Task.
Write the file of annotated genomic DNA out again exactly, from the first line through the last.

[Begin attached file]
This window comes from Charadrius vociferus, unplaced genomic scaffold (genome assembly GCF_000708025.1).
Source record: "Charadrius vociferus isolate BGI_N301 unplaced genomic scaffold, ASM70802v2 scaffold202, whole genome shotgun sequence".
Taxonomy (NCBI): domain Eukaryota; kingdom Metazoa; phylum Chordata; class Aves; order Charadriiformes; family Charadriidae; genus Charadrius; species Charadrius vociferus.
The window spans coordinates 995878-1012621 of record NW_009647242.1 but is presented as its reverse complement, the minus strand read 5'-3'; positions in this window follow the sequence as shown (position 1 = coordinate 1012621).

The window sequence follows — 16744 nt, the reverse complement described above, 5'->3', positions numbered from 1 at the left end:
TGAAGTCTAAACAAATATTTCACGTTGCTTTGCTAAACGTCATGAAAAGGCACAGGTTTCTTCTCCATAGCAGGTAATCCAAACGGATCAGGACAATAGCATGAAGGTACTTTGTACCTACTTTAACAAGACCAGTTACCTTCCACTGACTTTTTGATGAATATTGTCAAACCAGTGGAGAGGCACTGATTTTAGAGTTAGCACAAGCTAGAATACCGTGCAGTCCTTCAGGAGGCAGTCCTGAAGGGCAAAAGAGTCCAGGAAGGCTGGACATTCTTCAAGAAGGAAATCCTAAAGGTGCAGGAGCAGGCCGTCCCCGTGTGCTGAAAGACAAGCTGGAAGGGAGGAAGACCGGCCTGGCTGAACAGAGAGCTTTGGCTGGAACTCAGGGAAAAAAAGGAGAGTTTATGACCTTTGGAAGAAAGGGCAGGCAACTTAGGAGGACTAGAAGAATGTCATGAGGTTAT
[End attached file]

This window comes from Charadrius vociferus, unplaced genomic scaffold (genome assembly GCF_000708025.1).
Source record: "Charadrius vociferus isolate BGI_N301 unplaced genomic scaffold, ASM70802v2 scaffold202, whole genome shotgun sequence".
Taxonomy (NCBI): domain Eukaryota; kingdom Metazoa; phylum Chordata; class Aves; order Charadriiformes; family Charadriidae; genus Charadrius; species Charadrius vociferus.
The window spans coordinates 995878-1012621 of record NW_009647242.1 but is presented as its reverse complement, the minus strand read 5'-3'; positions in this window follow the sequence as shown (position 1 = coordinate 1012621).

The window sequence follows — 16744 nt, the reverse complement described above, 5'->3', positions numbered from 1 at the left end:
TGAAGTCTAAACAAATATTTCACGTTGCTTTGCTAAACGTCATGAAAAGGCACAGGTTTCTTCTCCATAGCAGGTAATCCAAACGGATCAGGACAATAGCATGAAGGTACTTTGTACCTACTTTAACAAGACCAGTTACCTTCCACTGACTTTTTGATGAATATTGTCAAACCAGTGGAGAGGCACTGATTTTAGAGTTAGCACAAGCTAGAATACCGTGCAGTCCTTCAGGAGGCAGTCCTGAAGGGCAAAAGAGTCCAGGAAGGCTGGACATTCTTCAAGAAGGAAATCCTAAAGGTGCAGGAGCAGGCCGTCCCCGTGTGCTGAAAGACAAGCTGGAAGGGAGGAAGACCGGCCTGGCTGAACAGAGAGCTTTGGCTGGAACTCAGGGAAAAAAAGGAGAGTTTATGACCTTTGGAAGAAAGGGCAGGCAACTTAGGAGGACTAGAAGAATGTCATGAGGTTAT